We’re incredibly proud to support the Sustainable Restaurant Association. Founded in 2010 as a non-profit organisation, the SRA aims to reduce food waste and support sustainability in the restaurant industry by offering easy-to-follow, practical advice.
Their new punny campaign #WasteWatchers aims to raise awareness about the scale of our waste and to encourage better food practices, from procurement and preparation to service and disposal.
Did you know that every year the UK food service industry wastes enough food to fill the Shard almost 11 times? On top of this, UK households waste 6.7 million tonnes of food annually, almost a third of the food we purchase! The majority of this food goes to landfill where it rots and emits methane, a noxious greenhouse gas. Yuck.
What makes up those 6.7 million tonnes of food, we hear you asking? 4.8 billion untouched grapes, 1.9 billion unused potatoes, 2.6 billion slices of uneaten bread… Those poor never-made sandwiches, what could have been! Not only is this excessive food waste terrible for the environment, but it’s also putting a huge dent in our wallets. The UK as a whole pays for but does not eat £10.2 billion of good food each year. £10.2 BILLION! Excuse us if we’re starting to sound like Dr Evil.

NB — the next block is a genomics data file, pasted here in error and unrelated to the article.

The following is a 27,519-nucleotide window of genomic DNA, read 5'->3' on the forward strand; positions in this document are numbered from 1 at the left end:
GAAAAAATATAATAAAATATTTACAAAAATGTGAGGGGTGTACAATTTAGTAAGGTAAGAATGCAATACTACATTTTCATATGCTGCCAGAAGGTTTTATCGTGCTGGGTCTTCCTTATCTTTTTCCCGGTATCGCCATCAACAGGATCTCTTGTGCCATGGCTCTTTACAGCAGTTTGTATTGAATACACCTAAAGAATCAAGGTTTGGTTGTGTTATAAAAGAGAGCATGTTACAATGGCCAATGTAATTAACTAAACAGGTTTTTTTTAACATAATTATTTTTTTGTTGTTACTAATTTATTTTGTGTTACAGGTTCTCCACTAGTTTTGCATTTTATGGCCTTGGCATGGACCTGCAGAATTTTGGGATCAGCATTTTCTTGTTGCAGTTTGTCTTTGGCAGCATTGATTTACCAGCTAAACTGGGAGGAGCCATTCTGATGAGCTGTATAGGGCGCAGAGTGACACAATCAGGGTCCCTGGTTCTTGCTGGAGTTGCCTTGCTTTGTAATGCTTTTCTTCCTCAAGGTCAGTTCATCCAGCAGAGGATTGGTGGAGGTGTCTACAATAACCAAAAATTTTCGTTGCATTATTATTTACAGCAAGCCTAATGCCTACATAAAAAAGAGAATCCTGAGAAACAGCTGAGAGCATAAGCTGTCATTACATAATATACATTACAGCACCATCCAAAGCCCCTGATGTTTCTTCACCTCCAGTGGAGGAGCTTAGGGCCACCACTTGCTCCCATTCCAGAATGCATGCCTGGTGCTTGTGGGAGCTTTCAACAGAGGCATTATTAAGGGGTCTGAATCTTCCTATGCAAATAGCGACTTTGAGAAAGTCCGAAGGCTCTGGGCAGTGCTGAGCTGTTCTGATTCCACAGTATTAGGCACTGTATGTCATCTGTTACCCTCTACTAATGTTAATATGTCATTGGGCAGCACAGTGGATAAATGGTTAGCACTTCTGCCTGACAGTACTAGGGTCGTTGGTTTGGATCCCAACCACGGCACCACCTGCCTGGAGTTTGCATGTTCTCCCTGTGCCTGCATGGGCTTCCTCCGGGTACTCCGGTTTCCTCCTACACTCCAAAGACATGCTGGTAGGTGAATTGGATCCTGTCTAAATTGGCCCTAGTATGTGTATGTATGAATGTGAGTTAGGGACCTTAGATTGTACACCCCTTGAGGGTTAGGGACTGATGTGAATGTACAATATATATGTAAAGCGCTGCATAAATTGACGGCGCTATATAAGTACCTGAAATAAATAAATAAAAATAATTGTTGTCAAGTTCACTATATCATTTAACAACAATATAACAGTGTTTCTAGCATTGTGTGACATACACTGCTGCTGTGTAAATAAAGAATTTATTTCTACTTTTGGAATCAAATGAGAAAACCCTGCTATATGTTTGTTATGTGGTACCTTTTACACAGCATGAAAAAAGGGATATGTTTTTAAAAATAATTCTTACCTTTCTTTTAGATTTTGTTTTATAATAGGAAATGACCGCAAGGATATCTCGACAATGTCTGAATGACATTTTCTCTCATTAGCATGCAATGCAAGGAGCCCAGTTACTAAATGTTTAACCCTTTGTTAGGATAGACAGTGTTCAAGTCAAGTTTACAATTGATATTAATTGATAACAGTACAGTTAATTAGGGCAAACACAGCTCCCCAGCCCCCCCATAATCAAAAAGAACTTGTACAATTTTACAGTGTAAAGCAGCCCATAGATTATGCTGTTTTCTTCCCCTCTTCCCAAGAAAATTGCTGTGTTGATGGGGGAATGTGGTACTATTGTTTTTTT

After reading the report, we sat down in teapigs HQ (with a cup of tea, of course!) and discussed how we could better watch our waste. We are already committed to recycling our food waste and tea temples, which are taken by First Mile and turned into energy and fertiliser. Reece, our resident tea-geek, figured out that we recycle around 2,500 tea temples a month, which is just shy of 30,000 a year. Wow we’re a thirsty lot! To give something back, we decided to match this amount and donate it (in fresh tea temples of course) to our local food bank. So, we loaded up the car and visited Hounslow Community Food Bank armed with 7,300 tea temples and will be making regular donations throughout the year!
Last Friday we held our first ‘waste-awareness’ lunch in the office. The night before, we went home and cleared out all the food that was near its use-by date in our fridges and brought it into the office for a communal lunch. We also searched our cupboards to find dry foods and dusty tins that had been sitting there for far too long and we created a wonderful hamper to give to our local foodbank. It might not seem like much, but it’s a great start and a fantastic way to get everyone thinking about how much food we waste each year. What about you? Why not have a waste-awareness lunch in your office? Do you separate your food waste? How much edible food do you throw away each week? Get the conversation started over your next cuppa!